News Feature

Deer Isle
Originally published in Castine Patriot, July 28, 2022
Bringing wilderness alive
Author Lisa Schoonmaker writes, edits and publishes from her island home

Lisa Schoonmaker

Deer Isle editor publisher of Senior Hiker, Lisa Schoonmaker.

Photo courtesy of Larry Moffet

by Maggie White

Deer Isle resident Lisa Schoonmaker was uncertain about her next professional venture when the idea for what would become a biannual magazine materialized during a hike with her sister and brother-in-law, Jennifer and David Anderson.

“My sister and I grew up with a lot of outdoor adventures and her husband hadn’t. David was almost sort of skeptical of it,” said Schoonmaker. “We were hiking in the White Mountains and I was the leader. We were on this trail and David was really questioning the logic of continuing. He said, ‘Our demise is going to be written up in Senior Hiker.’ This made us all laugh. As the trail got steeper, we joked about the idea of creating [such a publication]—that we’d get advertisers that were insurance providers, mortuaries, you know.”

Schoonmaker, upon returning home, thought about doing some consulting work related to her former career in communications. On her new laptop, she discovered a newsletter template, prompting her to type up a mock newsletter of that New Hampshire hiking adventure.

“I called it ‘Crazy on Nelson Crag’ which was the trail we’d been on. I wrote a couple of paragraphs and sent it to David and Jen as a joke,” recalled Schoonmaker. Her sister’s response: “Well, finish the story.”

And thus Senior Hiker was born.

Building a team, creating a dream

The magazine’s target audience has changed from what Schoonmaker initially conceptualized in 2015, but the goal has remained the same. “Originally it was for older hikers, though younger people subscribe now. The mission of the magazine was not to reach the summit, not to go fast, but really to bring that experience of the wilderness alive—through great stories, artwork, poetry, and every now and then some environmental science.”

As for the creative process, Schoonmaker does a lot of the heavy lifting, but she is quick to give credit to her small team. “Originally, I thought I’d design it and it’d be simple. But then we realized that we needed a real cracker jack designer.”

Schoonmaker’s mind went immediately to her friend and former colleague, Liane Judd. “She was reluctant at first. She was in retirement and I said, ‘Well yes, we all are!’ That really got us started…Liane ties each issue together in a really graphic way.”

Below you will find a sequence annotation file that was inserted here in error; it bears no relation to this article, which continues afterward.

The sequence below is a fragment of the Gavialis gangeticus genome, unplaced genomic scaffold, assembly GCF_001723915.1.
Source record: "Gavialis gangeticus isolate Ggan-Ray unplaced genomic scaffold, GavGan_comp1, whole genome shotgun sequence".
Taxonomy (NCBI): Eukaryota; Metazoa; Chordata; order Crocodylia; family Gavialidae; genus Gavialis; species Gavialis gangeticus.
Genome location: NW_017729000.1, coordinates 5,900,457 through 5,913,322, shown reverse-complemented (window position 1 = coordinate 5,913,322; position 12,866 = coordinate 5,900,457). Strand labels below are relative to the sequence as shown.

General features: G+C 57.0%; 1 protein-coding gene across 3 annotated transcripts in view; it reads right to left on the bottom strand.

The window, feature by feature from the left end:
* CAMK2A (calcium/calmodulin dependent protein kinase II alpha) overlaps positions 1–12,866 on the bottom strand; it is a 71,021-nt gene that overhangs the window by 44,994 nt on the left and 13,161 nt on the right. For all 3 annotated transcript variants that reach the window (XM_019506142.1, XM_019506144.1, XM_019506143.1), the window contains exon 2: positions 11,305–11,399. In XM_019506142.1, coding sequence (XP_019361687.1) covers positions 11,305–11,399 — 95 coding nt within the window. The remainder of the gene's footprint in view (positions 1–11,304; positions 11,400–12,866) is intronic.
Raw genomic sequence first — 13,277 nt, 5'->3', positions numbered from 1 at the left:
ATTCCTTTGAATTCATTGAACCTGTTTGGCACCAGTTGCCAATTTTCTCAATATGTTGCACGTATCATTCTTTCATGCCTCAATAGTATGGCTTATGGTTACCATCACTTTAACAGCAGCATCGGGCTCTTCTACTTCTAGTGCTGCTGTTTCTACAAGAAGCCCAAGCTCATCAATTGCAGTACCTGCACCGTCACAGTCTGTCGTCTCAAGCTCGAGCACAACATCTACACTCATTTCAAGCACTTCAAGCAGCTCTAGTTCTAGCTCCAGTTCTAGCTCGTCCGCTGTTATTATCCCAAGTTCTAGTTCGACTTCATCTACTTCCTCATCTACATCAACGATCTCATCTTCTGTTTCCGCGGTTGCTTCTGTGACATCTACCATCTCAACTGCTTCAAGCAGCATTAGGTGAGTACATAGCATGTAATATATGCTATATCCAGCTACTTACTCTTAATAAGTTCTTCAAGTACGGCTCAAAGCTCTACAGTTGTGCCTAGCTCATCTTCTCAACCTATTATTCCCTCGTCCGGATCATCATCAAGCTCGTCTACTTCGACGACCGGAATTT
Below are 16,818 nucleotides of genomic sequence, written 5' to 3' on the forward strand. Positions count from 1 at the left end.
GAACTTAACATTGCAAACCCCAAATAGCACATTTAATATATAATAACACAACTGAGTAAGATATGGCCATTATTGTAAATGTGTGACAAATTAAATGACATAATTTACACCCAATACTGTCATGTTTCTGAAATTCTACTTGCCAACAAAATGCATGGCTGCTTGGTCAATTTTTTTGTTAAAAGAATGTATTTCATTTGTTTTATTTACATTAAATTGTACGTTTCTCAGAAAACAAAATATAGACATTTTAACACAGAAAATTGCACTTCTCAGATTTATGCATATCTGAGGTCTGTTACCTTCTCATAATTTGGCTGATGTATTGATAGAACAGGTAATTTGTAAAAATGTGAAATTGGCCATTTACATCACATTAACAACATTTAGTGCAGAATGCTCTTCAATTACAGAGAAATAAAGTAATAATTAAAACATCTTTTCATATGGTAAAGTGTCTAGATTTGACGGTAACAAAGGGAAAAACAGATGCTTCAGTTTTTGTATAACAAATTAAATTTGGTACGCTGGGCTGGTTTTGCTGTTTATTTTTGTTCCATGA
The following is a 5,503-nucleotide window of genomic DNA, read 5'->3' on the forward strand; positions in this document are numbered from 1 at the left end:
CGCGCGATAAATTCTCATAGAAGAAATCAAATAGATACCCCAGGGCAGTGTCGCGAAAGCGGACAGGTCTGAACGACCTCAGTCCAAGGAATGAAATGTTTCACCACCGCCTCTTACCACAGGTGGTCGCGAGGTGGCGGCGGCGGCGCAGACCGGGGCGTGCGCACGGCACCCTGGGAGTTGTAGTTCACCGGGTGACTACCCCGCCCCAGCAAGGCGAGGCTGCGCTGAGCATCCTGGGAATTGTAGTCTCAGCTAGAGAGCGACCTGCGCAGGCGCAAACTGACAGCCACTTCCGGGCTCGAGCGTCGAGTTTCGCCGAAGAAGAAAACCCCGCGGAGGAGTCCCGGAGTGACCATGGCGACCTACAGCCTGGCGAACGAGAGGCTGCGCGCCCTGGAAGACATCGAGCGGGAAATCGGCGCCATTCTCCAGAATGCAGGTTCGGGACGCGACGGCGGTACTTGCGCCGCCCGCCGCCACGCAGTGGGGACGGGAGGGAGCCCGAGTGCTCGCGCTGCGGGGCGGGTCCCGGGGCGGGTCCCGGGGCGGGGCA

While Judd continues as art director, with Schoonmaker as editor/publisher and David as photographer, they sadly lost Jennifer as editor. “My sister died two years ago, of cancer. There was a time when I thought we might not continue with it because she was so integral.”

They did continue, though they scaled back from three annual issues to two.

Theme work, and journeys

Each issue centers around an organically derived theme. “Sometimes a writer will say, ‘I want to write a story on Marmots’ and it’s someone I really want to have write for the magazine. Then I think, ‘Marmots? Huh. Maybe we should have a theme around animal and plants.’ One time I read a poem from a friend that was about the seasons. And I thought I really wanted to publish the poem…so that theme became ‘Seasons,’” said Schoonmaker.

Despite the magazine’s name, being a hiker isn’t a prerequisite for being a reader. “It’s not really tied down to hiking per se. The hiking is more a metaphor for the path we take.”

Schoonmaker is interested in journeys of the foot but also in journeys of the mind. “If we take a hike, say, we’re leaving the realm we know and we’re entering something different…there’s a change that happens. It changes us. It’s not just the way we think, but it’s the way we feel. And that’s what we’re trying to do with each issue of the magazine—trying to bring that shock of transition. We want to invite readers to pay attention to where we are.”

Creative flow

For Schoonmaker, Senior Hiker remains a passion project. “I enjoy every step. I don’t do the design, but I’m involved in all the decisions that are made. I do all the distribution from my living room! There’s a point in time where its all gathering and that’s the creative part for me—putting it all together,” she said.

Schoonmaker tries not to interfere with the creative process of her staff and contributors. “We’re just trying to pay attention and learn…Content comes from the minds and hearts of people who have experienced a lifetime.”

Of her writers, she shared that “some are professionals and need very little editing and some are new to writing, but they have a voice. The writing comes in to me in all different forms,” she said. “Sometimes I’ll get a really long email and think ‘What is this?’ And then I’ll read it and say, ‘Oh. This is special.’”

Walking the walk

As for Schoonmaker herself, she lives what she creates. “I’ve hiked most of my life and I still can’t get enough of it. Everyday I go out walking around [Deer Isle]. Sometimes all it takes is a step between two trees and you’re in a different realm.”

Senior Hiker is available at Blue Hill Books, Periwinkle on Deer Isle and through